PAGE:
8158.0 - Innovation in Australian Business, 2006-07 Quality Declaration 
Previous ISSUE Released at 11:30 AM (CANBERRA TIME) 22/08/2008   
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LABOUR AND SKILLS

Businesses may seek and use a range of skills when undertaking innovation and they may locate these skills from a wide range of sources (located both in Australia and overseas). One of the impediments to a business undertaking innovative activity effectively (or even at all) can be a shortage or deficiency in the skills needed. The Business Characteristics Survey collected information about the sources of labour used for innovative activity (by source and location); and the types of skills used to undertake innovative activity. For this same set of skills, businesses were also asked to report if, for the purposes of innovative activity, they had experienced a shortage or deficiency of available skills.


SOURCES OF LABOUR

Businesses which had undertaken innovative activity were asked from where they had sourced labour used for developing or introducing new goods, services, processes or methods. Businesses could report more than one source of labour and a ranking of importance was not requested.

INNOVATION-ACTIVE BUSINESSES: Sources of labour for innovation(a)(b), by location, by source - 2006-07

Within Australia
From overseas
Any location
%
%
%

Used persons already within the business or related company.
75.7
3.9
77.0
Employed:
new graduates
6.9
0.6
7.2
other new persons
21.6
1.2
22.1
Contracted out work to/used consultants from:
higher education or research institutions
3.8
0.3
4.0
other organisations
17.7
1.6
19.0
Used persons employed by the business's collaboration partners
12.7
1.1
13.2

(a) Proportions are of innovation-active businesses.
(b) Businesses could identify more than one source of labour or location.


Sourcing labour from overseas for the purposes of innovation appears to be a relatively uncommon practice for innovation-active Australian businesses. By far the majority of innovation-active businesses sourced labour for innovative activities from Within Australia and from Within their own business or related company (76%). Contracting out work to or using consultants from higher education or research institutions located Within Australia was not common, with only 4% of innovation-active businesses reporting this practice.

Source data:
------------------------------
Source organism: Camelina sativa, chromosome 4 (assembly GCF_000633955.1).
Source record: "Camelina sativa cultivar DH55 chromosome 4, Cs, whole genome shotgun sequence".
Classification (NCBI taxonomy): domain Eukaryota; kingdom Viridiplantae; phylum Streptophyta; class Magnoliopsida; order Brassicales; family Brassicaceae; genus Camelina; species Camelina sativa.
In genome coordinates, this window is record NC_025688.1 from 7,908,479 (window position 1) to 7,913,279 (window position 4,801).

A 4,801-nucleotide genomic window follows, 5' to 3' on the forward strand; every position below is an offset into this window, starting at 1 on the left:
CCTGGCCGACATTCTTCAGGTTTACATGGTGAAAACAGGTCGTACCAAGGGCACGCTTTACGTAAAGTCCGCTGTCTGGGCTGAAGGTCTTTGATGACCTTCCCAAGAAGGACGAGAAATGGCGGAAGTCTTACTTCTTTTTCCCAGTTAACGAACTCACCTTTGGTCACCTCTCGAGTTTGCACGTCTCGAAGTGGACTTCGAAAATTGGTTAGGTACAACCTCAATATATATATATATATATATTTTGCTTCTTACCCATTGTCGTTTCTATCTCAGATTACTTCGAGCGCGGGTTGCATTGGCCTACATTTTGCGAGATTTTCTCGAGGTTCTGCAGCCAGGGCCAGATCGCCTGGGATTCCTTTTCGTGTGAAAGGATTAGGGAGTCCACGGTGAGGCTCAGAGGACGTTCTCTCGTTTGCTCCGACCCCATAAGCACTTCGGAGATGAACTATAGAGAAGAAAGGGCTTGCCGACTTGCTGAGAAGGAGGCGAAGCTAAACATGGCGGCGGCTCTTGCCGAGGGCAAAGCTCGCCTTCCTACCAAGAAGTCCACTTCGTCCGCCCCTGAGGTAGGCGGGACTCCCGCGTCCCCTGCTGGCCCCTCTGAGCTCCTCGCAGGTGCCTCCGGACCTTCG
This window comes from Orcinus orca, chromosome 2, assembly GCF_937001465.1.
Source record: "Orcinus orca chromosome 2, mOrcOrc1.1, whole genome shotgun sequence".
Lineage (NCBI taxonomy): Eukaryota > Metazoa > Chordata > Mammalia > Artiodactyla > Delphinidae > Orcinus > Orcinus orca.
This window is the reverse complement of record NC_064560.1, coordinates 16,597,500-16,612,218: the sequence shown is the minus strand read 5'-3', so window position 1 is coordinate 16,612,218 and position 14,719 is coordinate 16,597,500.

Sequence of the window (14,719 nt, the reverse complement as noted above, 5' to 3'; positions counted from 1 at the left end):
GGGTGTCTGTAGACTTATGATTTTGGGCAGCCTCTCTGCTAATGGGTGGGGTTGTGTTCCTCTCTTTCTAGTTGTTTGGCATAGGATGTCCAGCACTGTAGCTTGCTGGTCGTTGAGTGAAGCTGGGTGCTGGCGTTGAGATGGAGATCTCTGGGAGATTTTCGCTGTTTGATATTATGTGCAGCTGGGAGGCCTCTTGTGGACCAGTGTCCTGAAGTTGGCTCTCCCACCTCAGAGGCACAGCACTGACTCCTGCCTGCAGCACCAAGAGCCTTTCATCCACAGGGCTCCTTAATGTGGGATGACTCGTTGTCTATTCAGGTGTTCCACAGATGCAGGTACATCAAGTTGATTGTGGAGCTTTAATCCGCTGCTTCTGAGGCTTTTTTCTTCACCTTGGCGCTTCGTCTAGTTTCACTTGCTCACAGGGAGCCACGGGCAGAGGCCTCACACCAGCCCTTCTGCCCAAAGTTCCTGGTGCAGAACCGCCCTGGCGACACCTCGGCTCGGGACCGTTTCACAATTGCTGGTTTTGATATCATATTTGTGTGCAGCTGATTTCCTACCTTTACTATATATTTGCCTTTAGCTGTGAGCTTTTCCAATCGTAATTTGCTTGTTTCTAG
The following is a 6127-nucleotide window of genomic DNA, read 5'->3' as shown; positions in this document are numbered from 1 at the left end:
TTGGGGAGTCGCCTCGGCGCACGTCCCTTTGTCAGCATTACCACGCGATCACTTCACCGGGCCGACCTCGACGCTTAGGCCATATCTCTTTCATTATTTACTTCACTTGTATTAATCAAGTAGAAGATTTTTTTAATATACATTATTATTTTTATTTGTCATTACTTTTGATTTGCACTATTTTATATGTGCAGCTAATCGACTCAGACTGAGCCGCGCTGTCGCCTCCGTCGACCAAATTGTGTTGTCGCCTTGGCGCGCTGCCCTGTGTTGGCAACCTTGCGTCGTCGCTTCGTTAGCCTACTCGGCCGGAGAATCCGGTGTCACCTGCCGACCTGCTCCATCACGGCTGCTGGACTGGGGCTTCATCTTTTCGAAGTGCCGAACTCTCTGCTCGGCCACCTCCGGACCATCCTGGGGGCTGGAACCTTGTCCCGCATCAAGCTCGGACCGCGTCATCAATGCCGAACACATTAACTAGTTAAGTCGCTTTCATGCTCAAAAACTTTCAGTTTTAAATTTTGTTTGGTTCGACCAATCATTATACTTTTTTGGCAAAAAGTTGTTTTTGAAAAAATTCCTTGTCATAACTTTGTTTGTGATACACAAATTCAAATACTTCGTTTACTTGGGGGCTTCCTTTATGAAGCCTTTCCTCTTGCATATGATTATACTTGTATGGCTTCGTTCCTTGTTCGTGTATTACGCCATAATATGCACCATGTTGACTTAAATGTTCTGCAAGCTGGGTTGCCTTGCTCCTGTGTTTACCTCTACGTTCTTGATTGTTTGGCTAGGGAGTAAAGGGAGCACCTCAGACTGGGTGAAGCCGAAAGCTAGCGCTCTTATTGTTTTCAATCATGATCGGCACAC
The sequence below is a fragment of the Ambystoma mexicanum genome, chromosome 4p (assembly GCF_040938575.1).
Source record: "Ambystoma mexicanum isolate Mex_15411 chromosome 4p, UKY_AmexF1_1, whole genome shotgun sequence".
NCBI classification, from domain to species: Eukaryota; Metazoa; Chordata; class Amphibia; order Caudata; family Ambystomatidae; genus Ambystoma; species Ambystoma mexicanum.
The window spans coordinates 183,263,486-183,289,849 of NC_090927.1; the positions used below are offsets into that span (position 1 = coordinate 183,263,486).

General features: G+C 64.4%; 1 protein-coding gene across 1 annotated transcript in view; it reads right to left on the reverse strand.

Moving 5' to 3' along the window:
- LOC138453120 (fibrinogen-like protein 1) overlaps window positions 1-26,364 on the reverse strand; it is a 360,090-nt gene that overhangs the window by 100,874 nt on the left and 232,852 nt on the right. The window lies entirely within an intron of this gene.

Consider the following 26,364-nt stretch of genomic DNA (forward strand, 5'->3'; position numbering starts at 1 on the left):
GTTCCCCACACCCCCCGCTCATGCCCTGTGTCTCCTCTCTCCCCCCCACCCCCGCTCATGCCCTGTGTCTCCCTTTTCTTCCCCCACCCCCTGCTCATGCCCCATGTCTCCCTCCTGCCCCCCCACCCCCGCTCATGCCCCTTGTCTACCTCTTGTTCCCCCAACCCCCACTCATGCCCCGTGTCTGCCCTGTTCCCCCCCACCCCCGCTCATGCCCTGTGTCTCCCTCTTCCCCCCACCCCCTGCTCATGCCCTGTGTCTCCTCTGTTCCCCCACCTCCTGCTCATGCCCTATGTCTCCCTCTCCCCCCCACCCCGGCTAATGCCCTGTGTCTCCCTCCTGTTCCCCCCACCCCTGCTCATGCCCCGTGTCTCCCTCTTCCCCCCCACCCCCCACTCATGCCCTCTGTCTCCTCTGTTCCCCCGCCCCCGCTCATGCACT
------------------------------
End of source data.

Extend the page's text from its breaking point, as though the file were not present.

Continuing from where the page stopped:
INNOVATION-ACTIVE BUSINESSES: Australian sources of labour(a)(b), by employment size - 2006-07

0-4 persons
5-19 persons
20-199 persons
200 or more persons
Total
%
%
%
%
%

Used persons already within this business or related company
76.1
73.9
78.2
90.7
75.7
Employed:
new graduates
5.7
7.2
9.8
18.8
6.9
other new persons
12.6
28.9
34.9
35.6
21.6
Contracted out work to/used consultants from:
higher education or research institutions
4.0
3.0
5.3
7.1
3.8
other organisations
18.1
15.9
20.6
29.0
17.7
Used persons employed by the business's collaboration partners
14.8
10.1
12.4
10.8
12.7

(a) Proportions are of innovation-active businesses in each employment size category.
(b) Businsses could identify more than one source of labour within Australia.


Employing new graduates from within Australia for purposes of innovation were more commonly reported by businesses with 200 or more persons employed (19%) than businesses with 0-4 persons employed (6%). For most sources of labour, the proportion of innovation-active businesses reporting each source of labour supply tended to increase with each successive employment size range. However, businesses employing 0-4 persons were more likely to use Persons employed by their collaboration partners (15%), than those in other employment size ranges.

Businesses in Professional, Scientific and Technical Services (17%) and Accommodation and Food Services (10%) were more likely to employ New graduates from within Australia to undertake innovative activities than those in other industries. Contracting out work to or using consultants from higher education or research institutions was most prevalent in the Mining industry (10%).


SKILLS USED FOR INNOVATION

Innovation-active businesses were asked to identify the types of skills that were used for innovative purposes. The list of skills was developed in consultation with key users of Innovation statistics and limited to those shown in the tables; businesses were not required to list any other skills. Businesses were able to report more than one type of skill and were not asked to rank skills in order of importance.

INNOVATION-ACTIVE BUSINESSES: Skills used for innovation(a)(b), by employment size - 2006-07

0-4 persons
5-19 persons
20-199 persons
200 or more persons
Total
%
%
%
%
%

Engineering
9.1
8.5
16.4
31.1
9.9
Scientific and research
8.8
6.9
7.7
15.0
8.0
Information Technology
34.4
35.2
39.1